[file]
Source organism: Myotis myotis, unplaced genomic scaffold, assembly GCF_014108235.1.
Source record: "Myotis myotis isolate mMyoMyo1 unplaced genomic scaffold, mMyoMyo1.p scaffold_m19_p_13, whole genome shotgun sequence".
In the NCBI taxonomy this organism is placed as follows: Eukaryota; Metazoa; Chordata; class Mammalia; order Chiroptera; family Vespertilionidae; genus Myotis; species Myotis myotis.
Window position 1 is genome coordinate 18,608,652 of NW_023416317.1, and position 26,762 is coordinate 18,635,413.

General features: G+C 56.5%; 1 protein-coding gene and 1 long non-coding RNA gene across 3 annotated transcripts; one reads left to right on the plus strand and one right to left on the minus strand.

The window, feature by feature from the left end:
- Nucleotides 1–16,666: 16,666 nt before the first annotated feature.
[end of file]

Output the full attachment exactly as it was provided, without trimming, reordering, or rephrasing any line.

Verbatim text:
Source organism: Myotis myotis, unplaced genomic scaffold, assembly GCF_014108235.1.
Source record: "Myotis myotis isolate mMyoMyo1 unplaced genomic scaffold, mMyoMyo1.p scaffold_m19_p_13, whole genome shotgun sequence".
In the NCBI taxonomy this organism is placed as follows: Eukaryota; Metazoa; Chordata; class Mammalia; order Chiroptera; family Vespertilionidae; genus Myotis; species Myotis myotis.
Window position 1 is genome coordinate 18,608,652 of NW_023416317.1, and position 26,762 is coordinate 18,635,413.

General features: G+C 56.5%; 1 protein-coding gene and 1 long non-coding RNA gene across 3 annotated transcripts; one reads left to right on the plus strand and one right to left on the minus strand.

The window, feature by feature from the left end:
- Nucleotides 1–16,666: 16,666 nt before the first annotated feature.